Director: Paul Mazursky
Stars: Natalie Wood, Elliott Gould, Robert Culp
I’ve recently been listening to a lot of Talking Heads, which has nothing to do with Bob & Carol & Ted & Alice. The art-pop band came into being some years after Mazursky’s semi-obscure film, the two do not intersect. And yet, it has been through listening to the angular reflections on life presented by David Byrne and co. that I felt moved to revisit this emblem of America in perpetual comedown.
What I think it is is a sense of feeling removed from society, or as though looking at it through a pane of dirty glass. Byrne’s lyrics often fixate on how strange the norms of society are. How fragile the aspirational images that hold it together can be. Paul Mazursky’s film has a similar sense of caution and cynicism. It presents an affluent, privileged wedge of the middle class who are able to indulge themselves, and then smartly fractures the glass.
The late ’60s. Free Love was everywhere. The Beatles grew their hair long and picked up sitars. Psychotherapy boomed as the populous looked inward. Eastern philosophies were in vogue across the West, in part as a reaction or counter to America’s war with Vietnam (itself a thorn in the side of the US’s vision of prosperity). Playboy was one of the biggest brands across the world. Sex was on everyone’s mind, or so it seems. But not everyone was ready for it.
Mazursky’s film, co-written with Larry Tucker, concerns two couples living in the Los Angeles area who give-in to the sexually liberated peer pressures of the cultural climate, without the fully uninhibited mindsets that seem required to enjoy them. They want to be uninhibited, though. We first meet Bob (Robert Culp) and his wife Carol (Natalie Wood) at a spiritual retreat. Group sharing. Primal scream therapy. Nude sunbathing and frank discussions of relationships. They’re actively trying to participate in the new trends sweeping the nation. Culp’s finely tuned performance belies a sense of cynicism from the start. Bob is enthusiastic and participatory, but also slightly blocked – probably the affair he has yet to tell his wife about. He talks the talk but there’s an air of hypocrisy – something that’ll be glaringly exposed an hour later in the movie when Carol has her own liaison. Wittingly or not, Bob applies a slight mocking tone in these early group sessions (which Carol calls him on, pitying him). After the retreat, they meet up with their friends, Ted (Elliott Gould) and Alice (Dyan Cannon) over dinner.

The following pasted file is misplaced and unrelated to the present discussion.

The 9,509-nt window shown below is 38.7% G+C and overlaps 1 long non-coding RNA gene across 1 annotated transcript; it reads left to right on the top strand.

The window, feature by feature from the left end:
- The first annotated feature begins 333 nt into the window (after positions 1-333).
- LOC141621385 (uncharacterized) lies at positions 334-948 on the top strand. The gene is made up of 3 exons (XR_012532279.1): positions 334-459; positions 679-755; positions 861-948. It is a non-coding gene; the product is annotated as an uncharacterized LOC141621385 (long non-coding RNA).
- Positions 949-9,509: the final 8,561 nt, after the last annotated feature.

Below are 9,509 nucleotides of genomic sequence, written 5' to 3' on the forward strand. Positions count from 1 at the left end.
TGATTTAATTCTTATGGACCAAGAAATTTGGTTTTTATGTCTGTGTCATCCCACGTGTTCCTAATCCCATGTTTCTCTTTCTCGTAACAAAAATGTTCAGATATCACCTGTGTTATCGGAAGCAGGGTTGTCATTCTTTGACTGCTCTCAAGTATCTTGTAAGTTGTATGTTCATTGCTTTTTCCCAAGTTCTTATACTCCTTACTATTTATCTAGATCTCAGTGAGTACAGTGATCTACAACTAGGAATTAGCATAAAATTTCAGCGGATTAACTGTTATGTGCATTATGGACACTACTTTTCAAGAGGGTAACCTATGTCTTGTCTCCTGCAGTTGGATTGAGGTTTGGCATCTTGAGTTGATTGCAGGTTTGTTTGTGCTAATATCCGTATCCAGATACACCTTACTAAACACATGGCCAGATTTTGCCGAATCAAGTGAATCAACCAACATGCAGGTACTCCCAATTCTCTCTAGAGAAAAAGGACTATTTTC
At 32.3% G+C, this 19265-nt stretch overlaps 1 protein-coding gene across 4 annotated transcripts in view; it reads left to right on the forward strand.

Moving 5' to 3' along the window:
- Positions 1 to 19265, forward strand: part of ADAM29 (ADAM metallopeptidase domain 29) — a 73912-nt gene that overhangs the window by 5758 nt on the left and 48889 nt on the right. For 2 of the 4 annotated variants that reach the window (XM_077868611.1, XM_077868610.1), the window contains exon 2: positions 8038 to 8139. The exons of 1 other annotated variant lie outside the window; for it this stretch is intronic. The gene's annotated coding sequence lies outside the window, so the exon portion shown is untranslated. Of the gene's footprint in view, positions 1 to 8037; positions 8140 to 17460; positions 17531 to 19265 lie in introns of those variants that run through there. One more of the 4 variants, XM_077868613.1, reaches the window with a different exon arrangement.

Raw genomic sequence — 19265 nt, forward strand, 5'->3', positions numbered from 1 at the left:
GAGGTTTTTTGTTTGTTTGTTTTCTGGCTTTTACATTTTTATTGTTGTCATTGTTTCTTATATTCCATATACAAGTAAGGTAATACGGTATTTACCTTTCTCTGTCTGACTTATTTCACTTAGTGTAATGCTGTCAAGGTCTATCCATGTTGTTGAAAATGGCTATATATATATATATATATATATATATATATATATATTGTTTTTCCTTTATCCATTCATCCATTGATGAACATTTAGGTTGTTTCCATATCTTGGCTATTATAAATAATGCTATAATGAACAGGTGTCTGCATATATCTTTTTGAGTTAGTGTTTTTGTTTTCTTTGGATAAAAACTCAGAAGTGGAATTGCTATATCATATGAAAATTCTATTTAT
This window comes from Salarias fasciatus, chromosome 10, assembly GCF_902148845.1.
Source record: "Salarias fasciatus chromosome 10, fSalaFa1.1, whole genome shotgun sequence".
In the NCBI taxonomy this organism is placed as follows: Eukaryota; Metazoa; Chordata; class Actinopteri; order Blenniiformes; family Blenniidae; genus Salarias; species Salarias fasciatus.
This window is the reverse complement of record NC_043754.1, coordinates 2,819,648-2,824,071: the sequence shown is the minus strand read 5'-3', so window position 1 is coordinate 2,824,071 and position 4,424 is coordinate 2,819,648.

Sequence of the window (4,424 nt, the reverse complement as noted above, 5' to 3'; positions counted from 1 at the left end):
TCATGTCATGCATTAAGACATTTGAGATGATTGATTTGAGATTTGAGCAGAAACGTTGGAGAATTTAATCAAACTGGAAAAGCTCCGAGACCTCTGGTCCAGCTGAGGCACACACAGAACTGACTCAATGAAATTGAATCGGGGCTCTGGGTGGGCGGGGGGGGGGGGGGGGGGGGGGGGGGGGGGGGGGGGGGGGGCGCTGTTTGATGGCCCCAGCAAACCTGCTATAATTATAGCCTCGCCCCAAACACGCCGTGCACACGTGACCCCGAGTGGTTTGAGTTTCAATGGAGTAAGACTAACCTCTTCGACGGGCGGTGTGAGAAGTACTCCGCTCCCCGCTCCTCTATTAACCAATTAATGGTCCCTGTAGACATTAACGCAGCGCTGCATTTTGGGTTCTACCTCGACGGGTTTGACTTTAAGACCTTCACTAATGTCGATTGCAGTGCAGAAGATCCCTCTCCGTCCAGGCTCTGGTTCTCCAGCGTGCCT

Ted openly ridicules the new preoccupations of Bob and Carol, but both he and his wife are intrigued… If Bob seems to be pandering to a movement, Carol seems to have wholly accepted her new lifestyle. Alice calls their weekend life-changing, something which seems particularly true for Carol. At this stage in the movie, it’s hard to get a read on Alice, but Mazursky has quickly set up four individuals at different tempos to one another… all about to collide.